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June 22, 2017
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Why should you buy REAL ESTATE? Are you looking for an investment?

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Are you looking for an investment? Do you need a place to live? Are you trying to reduce your tax bill? Is income producing property for you? Is this the right time to buy? Are property values going up or down or staying the same? There are lots of questions but where do you get the answers? Do you talk to a realtor, accountant, lawyer, financial advisor, uncle Bill or Suze Orman?

The answers to each question will vary from person to person, depending upon each individuals current situation. Why are you considering a property purchase at this time? Your specific objectives and your situation are the primary concern. It is not important why someone else is buying, that's their business, but what will a real estate purchase do for you? When I travel I usually rent a car for a day or week. It doesn't make much sense to buy a car for a few days or a week, but when home it is much more convenient and cost effective to own my car and I can accomodate my tastes and prefernces for continual use. Buying or renting a car are both expenses, but with real estate you add the dimension of investment and the possiblility of appreciation.

Real Estate is a commodity much like any other commodity. Prices generally fluctuate up and down based on supply and demand fundamentals and production costs. Remember that fluctuations in supply and demand precede fluctutations in price. Prices appreciate most rapidly when demand is high and available supply is less than the demand. When supply far exceeds demand, then prices will decline. It is important to thoroughly research the market and exercise due diligence before making a purchase decision. You can usually rent a place to live, the decision to purchase should be well researched and timed to maximize your return on investment.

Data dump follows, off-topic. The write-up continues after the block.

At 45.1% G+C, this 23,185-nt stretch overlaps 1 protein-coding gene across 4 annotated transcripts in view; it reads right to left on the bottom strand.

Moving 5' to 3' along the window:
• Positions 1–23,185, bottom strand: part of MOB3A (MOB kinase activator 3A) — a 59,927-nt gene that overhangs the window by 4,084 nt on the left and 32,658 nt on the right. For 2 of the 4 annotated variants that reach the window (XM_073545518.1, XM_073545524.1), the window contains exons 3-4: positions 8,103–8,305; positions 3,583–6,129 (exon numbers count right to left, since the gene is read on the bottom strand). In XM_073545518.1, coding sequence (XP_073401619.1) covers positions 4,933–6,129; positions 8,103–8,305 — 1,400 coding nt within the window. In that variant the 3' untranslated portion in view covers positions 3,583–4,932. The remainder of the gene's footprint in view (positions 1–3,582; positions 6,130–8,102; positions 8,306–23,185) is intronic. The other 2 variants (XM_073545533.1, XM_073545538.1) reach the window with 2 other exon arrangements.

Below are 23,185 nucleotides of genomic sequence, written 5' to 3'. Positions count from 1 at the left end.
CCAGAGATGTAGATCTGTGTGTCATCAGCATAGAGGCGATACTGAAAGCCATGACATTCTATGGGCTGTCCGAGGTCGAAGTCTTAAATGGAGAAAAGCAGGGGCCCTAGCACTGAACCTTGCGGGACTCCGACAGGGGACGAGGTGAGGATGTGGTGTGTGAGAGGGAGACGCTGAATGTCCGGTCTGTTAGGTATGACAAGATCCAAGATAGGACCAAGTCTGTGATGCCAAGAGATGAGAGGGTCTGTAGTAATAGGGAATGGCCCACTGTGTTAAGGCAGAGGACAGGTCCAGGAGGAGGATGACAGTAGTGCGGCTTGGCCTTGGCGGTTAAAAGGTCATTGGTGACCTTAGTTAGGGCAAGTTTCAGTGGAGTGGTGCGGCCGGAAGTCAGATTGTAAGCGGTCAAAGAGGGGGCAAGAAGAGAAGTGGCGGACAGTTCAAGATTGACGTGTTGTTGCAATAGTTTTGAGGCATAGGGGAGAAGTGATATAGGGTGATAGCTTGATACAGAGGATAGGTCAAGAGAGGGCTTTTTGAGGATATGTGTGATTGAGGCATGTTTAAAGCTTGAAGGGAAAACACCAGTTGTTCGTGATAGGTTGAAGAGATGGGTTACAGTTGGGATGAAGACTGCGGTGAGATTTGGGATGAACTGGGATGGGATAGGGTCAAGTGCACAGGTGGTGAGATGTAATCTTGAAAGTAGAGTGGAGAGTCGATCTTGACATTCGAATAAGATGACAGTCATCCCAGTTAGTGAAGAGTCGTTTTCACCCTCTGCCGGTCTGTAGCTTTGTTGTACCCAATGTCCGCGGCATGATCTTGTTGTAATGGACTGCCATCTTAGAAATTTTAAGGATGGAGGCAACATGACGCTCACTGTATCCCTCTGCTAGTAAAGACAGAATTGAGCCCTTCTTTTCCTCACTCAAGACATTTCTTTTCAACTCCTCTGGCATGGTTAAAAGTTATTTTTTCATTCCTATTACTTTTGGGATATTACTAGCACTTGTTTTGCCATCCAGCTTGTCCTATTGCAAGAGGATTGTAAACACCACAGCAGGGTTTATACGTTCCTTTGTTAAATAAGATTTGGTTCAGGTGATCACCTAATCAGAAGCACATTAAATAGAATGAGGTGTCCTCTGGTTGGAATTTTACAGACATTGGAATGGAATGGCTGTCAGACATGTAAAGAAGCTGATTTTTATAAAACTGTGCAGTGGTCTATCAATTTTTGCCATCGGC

Real Estate is primarily local in nature. If demand is high in Las Vegas and availability is low and prices are rapidly appreciating, does not mean than the same will be true for Boston or Phoenix or even Lake Tahoe. You have to research your target market and get some historical prospective on changes in the market conditions. What is the available inventory level now versus 3 months, 6 months, 1 year or 2 years past. What have prices done during that periord? What were average marketing times for properties sold. Lots and vacant land prices, while related, do not necessarily equate with completed homes or condos. (There may be an excess of condos while a shortage of lots or homes.) This type of information can usually be obtained from a realtor but be sure that the data is statistically accurate from MLS reports or property tax recordings and not an opinion or sales pitch by the agent.

In a perfect world you would always buy low and sell high. In real estate other conditions are also important. Some buyers never plan to sell. Location, convenience or features may be more important that the investment aspects of a purchase. Whatever your situation, do your homework, understand the local market and use that knowledge to your benefit. If there is lots of inventory and you are one of very few buyers, be patient and negotiate for the best possible deal. If the inventory is tight and you are competing with other buyer's for a property, you may have to pay a premium; just remember that it may be a while before you can turn the property.

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